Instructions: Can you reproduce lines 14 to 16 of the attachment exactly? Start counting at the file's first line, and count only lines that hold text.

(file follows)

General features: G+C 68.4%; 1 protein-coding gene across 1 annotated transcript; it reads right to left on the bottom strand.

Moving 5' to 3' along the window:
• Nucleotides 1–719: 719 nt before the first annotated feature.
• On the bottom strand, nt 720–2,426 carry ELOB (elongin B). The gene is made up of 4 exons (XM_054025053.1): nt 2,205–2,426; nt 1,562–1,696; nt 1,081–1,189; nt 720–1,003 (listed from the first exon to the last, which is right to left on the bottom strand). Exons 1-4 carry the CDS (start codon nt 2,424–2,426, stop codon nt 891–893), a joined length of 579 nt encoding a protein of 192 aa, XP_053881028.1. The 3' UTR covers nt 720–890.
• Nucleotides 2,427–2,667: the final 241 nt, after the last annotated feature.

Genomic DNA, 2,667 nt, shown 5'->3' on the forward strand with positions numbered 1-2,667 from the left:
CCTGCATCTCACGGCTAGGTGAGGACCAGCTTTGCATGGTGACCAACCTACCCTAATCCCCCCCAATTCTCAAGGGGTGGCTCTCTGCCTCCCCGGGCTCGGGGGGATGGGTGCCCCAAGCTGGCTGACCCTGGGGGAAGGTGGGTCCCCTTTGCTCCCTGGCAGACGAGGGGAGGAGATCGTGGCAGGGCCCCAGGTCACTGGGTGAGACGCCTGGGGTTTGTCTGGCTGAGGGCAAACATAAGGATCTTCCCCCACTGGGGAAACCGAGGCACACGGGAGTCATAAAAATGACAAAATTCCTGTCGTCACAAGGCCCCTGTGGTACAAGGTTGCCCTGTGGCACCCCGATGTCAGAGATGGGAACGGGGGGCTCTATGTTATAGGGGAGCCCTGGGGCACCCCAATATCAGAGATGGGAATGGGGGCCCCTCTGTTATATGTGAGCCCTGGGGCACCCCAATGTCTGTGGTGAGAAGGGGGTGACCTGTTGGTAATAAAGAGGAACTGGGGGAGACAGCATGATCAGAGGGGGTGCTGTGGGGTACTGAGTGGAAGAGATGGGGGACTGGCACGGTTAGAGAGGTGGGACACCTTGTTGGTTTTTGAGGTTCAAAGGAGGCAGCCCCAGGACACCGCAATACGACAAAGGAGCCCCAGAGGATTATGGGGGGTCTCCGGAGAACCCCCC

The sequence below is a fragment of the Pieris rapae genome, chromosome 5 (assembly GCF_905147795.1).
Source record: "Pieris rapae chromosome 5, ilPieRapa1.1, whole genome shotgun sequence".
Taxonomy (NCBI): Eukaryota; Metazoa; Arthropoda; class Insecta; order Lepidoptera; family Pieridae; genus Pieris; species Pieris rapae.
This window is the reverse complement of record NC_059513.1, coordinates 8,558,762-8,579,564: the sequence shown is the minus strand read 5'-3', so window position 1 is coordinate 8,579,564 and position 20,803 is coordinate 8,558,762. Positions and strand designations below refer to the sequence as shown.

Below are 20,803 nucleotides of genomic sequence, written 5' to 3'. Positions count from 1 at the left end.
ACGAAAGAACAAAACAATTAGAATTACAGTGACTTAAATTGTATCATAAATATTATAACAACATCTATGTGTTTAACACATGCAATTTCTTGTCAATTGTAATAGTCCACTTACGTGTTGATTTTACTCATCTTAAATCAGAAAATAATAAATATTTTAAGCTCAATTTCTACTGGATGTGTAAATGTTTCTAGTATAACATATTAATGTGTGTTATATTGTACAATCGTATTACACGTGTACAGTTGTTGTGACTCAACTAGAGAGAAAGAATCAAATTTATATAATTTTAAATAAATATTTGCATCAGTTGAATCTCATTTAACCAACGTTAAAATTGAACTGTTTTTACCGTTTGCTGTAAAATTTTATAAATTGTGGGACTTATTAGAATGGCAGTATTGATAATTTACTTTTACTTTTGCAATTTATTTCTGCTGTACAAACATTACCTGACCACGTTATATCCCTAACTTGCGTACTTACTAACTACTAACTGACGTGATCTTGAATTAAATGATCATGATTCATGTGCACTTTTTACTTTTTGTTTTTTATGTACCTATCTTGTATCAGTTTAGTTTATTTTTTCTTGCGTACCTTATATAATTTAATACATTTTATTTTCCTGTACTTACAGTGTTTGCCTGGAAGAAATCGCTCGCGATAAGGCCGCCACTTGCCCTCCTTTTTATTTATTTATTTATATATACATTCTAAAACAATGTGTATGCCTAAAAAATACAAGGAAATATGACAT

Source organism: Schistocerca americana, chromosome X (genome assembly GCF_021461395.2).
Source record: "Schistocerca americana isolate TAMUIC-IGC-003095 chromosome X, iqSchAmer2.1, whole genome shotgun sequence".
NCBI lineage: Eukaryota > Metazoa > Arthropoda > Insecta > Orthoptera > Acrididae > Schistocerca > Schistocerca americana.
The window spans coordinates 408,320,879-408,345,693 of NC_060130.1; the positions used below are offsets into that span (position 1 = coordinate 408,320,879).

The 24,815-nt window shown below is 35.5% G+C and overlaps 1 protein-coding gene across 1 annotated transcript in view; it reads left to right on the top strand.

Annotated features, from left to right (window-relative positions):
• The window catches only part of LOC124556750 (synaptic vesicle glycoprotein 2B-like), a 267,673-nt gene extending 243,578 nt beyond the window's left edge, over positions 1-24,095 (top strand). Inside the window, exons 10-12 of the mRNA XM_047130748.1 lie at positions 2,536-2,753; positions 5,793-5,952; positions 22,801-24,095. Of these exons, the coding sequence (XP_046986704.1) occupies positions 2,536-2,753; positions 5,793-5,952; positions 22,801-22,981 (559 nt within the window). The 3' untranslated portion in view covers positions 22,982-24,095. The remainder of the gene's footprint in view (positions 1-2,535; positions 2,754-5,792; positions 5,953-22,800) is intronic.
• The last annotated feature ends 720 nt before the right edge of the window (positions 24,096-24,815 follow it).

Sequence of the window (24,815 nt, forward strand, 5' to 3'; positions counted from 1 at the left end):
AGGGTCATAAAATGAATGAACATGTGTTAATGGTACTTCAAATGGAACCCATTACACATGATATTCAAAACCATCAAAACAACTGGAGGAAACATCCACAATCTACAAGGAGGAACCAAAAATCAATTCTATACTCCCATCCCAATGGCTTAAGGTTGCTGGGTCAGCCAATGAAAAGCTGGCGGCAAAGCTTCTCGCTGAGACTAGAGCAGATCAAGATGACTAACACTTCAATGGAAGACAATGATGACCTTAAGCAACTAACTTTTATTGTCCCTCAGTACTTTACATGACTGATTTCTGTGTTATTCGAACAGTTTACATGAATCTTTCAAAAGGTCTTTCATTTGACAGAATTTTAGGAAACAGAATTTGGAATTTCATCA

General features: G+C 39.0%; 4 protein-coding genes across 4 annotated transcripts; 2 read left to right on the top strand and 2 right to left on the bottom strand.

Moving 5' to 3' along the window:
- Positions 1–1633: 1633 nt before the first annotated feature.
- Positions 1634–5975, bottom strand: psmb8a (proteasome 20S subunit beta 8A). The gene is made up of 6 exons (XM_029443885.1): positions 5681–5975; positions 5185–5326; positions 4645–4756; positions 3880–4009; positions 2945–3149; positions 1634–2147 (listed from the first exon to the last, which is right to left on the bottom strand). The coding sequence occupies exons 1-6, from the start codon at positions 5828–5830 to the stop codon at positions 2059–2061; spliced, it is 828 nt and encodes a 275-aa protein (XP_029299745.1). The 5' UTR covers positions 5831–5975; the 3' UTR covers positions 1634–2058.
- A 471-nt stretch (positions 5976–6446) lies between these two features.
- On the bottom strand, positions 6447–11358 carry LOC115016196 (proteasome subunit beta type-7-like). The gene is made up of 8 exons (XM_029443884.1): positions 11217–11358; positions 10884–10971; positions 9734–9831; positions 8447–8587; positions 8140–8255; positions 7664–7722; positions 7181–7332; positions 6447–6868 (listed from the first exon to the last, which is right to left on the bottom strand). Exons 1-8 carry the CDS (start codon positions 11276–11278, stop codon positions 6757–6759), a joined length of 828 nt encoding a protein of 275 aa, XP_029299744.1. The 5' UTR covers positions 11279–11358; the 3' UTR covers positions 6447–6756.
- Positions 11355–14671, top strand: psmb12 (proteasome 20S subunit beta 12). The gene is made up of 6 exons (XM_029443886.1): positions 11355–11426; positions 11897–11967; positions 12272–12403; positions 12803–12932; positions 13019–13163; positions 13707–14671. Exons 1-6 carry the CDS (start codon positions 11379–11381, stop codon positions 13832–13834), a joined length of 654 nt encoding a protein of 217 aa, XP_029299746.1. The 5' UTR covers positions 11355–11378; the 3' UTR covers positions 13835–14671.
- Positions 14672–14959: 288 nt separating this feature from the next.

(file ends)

Source organism: Schistocerca americana, chromosome X (genome assembly GCF_021461395.2).
Source record: "Schistocerca americana isolate TAMUIC-IGC-003095 chromosome X, iqSchAmer2.1, whole genome shotgun sequence".
NCBI lineage: Eukaryota > Metazoa > Arthropoda > Insecta > Orthoptera > Acrididae > Schistocerca > Schistocerca americana.